I've got a large Sprite generated using a set of vertices(x,y coordinates) and a bitmap pattern (using moveTo, lineTo, beginBitmapFill, endFill ...etc). It's about 15000 pixels wide and between 1500 - 2000 pixels high depending on the level -it's the terrain for a 2D game.

My question is: what is the best way to display/move it on the stage - performance wise?

Currently I'm just adding it to the stage as is...I get decent frame rate/ memory/ cpu usage but I want to optimize it for slower PCs. Any ideas? I've been reading a little about blitting but I'm not sure how to implement it in my case.


  • 4
    \$\begingroup\$ Make sure it is a bottleneck before splitting it into tiny pieces. Time the top frame rate with and without that sprite. If it does present a problem in performance, split it up to bitmapData objects the size of one game screen and render only four of these at each time. good luck. Blitting is not useful in cases like this for AS3, it is good for situations where you have many (hundreds) of tiny sprites on the screen at once. \$\endgroup\$
    – AturSams
    Oct 2, 2012 at 19:35

2 Answers 2


I was thinking about this and finally realized your problem with performance is drawing alone - you redraw whole screen everyframe when terrain is scrolled, that's an overkill for weak CPU. And that's where Starling makes miracles.

I'm not sure how well flash optimizes it behind scenes, it changes a lot with time (notice that in every update there is "significantly increased performance" or something like that), for example, nowadays blitting don't give you as much as it used to years ago.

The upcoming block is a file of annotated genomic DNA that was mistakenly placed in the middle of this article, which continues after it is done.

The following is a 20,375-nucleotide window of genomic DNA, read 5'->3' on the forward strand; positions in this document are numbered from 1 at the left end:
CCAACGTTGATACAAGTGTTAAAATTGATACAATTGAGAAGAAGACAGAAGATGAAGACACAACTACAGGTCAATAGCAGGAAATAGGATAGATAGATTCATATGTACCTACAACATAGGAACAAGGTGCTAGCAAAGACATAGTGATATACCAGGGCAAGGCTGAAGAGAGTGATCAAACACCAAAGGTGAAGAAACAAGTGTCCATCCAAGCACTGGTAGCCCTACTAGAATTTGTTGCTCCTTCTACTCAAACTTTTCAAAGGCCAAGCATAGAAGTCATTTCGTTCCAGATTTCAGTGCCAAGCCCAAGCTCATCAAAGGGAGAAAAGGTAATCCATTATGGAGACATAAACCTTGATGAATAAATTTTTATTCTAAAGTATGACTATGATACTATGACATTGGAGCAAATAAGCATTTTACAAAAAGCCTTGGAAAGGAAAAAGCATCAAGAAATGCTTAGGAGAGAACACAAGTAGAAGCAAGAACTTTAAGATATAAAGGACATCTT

I think the most up-to-date solution to spare CPU is to use GPU, that is stage3D. I know, I know, your game is 2D, but stage3D is just about GPU (graphics-card) rendering. There is Starling 2D framework, that uses stage3D. But you should know that you can't draw vector graphics below stage3D (you can only draw them on top of GPU rendered graphics, unless you draw them to a bitmap, rasterizing it, and then use in Starling)

Other solutions are to divide the bitmap to smaller parts, or as you said - blitting, that is using copyPixels method.

  • \$\begingroup\$ Thanks. I know about Starling. I was wandering about ways I could optimize it without porting all of my code to a new engine (Starling.. Flash Player 11, wmode=direct,etc..). I'm going to try splitting it into smaller bitmaps first and see what happens. \$\endgroup\$
    – Iansen
    Oct 2, 2012 at 17:52
  • \$\begingroup\$ Actually it would be easier to try blitting first - you would simply copy a rectangle of pixels being a current view of the area. That seems like copying a lot of data every frame, though. \$\endgroup\$ Oct 2, 2012 at 17:58

Edit: I think I misread your question. I thought you were asking for a looping background. In case you might find this useful anyways I'll my answer here. Correct me if I'm wrong though!

You can either create a bitmap with a resolution of your stage size and process the edges to loop ( takes a bit a of a script for this but they are out there).